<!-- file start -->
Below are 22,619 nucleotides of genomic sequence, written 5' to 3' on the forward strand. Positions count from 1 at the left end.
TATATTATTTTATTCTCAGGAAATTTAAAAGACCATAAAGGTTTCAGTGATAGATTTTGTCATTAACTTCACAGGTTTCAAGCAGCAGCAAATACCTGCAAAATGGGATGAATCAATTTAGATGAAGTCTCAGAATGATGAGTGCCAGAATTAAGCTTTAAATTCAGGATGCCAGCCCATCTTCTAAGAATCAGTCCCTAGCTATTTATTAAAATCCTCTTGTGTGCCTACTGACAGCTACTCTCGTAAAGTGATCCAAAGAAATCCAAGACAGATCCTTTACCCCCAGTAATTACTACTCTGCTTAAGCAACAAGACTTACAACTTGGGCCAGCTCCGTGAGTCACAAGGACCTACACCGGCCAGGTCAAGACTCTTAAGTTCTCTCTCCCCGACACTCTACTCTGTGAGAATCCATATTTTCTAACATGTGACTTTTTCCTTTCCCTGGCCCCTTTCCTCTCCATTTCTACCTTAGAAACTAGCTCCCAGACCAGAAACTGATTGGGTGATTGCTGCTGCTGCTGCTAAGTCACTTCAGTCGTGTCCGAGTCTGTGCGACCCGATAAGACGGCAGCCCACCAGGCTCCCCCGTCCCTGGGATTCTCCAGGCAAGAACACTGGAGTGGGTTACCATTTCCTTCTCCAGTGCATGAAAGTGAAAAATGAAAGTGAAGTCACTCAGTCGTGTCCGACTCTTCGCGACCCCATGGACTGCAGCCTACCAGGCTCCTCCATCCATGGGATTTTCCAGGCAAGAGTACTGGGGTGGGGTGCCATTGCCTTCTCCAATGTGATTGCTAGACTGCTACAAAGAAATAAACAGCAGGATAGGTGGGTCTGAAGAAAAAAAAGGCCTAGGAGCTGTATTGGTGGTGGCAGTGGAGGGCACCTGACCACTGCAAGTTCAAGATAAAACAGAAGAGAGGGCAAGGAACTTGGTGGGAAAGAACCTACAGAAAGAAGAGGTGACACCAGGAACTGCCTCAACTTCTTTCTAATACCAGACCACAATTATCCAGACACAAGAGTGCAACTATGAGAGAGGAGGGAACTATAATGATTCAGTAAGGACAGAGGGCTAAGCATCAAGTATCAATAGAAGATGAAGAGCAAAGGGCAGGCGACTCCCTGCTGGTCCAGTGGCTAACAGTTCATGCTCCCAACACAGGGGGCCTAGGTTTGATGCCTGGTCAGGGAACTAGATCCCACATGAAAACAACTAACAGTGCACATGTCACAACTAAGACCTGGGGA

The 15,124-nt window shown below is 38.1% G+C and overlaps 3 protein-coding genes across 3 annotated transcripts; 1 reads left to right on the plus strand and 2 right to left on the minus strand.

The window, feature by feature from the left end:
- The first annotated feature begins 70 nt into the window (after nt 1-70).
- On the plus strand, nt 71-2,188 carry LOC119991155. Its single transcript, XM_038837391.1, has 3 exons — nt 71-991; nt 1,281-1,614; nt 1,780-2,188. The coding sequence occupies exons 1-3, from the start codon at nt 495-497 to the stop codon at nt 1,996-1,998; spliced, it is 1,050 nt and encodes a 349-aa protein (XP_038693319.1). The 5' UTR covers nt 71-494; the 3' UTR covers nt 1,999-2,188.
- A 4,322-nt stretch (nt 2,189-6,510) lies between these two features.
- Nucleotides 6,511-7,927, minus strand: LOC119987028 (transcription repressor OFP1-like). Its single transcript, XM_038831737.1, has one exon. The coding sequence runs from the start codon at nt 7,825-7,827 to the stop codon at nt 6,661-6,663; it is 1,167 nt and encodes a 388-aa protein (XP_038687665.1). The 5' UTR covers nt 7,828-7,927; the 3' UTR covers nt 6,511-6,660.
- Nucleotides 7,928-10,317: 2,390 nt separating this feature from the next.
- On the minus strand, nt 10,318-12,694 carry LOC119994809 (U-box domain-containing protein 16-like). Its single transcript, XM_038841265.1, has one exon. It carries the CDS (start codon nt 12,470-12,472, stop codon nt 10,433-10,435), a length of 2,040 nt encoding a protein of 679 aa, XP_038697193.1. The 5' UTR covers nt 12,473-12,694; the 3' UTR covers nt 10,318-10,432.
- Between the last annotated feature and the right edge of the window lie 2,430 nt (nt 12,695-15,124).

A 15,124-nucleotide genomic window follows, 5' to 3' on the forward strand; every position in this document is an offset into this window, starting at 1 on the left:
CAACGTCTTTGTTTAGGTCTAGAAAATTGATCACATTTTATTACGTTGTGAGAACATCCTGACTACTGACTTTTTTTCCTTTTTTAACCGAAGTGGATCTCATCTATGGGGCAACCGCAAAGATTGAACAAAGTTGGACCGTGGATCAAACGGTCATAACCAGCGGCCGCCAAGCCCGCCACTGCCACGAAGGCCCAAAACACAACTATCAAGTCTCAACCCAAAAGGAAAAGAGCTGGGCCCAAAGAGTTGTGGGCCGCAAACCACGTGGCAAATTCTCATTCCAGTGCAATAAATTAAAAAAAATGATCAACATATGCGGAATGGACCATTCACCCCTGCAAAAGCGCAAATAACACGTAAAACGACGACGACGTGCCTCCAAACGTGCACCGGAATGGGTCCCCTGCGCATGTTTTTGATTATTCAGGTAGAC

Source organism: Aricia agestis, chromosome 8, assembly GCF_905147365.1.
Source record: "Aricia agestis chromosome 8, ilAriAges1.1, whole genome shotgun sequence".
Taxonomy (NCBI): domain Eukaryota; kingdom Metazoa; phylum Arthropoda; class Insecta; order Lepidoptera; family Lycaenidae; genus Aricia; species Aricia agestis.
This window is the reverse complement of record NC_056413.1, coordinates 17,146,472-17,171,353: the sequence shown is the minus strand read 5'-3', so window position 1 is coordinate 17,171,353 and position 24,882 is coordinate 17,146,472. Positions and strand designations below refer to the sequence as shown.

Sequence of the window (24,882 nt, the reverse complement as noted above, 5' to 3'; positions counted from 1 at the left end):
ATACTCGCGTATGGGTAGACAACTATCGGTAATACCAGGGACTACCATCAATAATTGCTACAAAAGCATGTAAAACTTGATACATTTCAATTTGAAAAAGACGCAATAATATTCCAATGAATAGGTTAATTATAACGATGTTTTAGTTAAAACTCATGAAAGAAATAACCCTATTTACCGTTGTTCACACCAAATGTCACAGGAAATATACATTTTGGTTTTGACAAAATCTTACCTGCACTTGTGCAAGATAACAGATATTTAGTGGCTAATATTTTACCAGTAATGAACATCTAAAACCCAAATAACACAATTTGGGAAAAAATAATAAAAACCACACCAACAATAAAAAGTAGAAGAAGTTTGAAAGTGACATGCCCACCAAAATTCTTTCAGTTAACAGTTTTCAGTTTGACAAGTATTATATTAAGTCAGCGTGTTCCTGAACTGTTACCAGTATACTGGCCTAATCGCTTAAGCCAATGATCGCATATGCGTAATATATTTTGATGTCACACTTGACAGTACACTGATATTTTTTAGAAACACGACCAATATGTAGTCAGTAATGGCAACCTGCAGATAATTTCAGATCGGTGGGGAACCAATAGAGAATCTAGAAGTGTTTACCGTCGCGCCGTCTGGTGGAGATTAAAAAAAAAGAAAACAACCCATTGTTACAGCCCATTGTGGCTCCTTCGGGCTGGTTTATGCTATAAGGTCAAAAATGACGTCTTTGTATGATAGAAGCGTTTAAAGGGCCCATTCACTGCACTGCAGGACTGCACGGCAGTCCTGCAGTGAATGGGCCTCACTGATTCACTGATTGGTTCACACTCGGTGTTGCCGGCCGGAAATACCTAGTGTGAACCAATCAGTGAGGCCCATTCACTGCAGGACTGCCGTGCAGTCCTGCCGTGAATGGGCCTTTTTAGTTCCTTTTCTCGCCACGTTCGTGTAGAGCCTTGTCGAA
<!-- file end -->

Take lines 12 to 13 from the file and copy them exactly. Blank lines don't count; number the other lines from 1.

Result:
A 15,124-nucleotide genomic window follows, 5' to 3' on the forward strand; every position in this document is an offset into this window, starting at 1 on the left:
CAACGTCTTTGTTTAGGTCTAGAAAATTGATCACATTTTATTACGTTGTGAGAACATCCTGACTACTGACTTTTTTTCCTTTTTTAACCGAAGTGGATCTCATCTATGGGGCAACCGCAAAGATTGAACAAAGTTGGACCGTGGATCAAACGGTCATAACCAGCGGCCGCCAAGCCCGCCACTGCCACGAAGGCCCAAAACACAACTATCAAGTCTCAACCCAAAAGGAAAAGAGCTGGGCCCAAAGAGTTGTGGGCCGCAAACCACGTGGCAAATTCTCATTCCAGTGCAATAAATTAAAAAAAATGATCAACATATGCGGAATGGACCATTCACCCCTGCAAAAGCGCAAATAACACGTAAAACGACGACGACGTGCCTCCAAACGTGCACCGGAATGGGTCCCCTGCGCATGTTTTTGATTATTCAGGTAGAC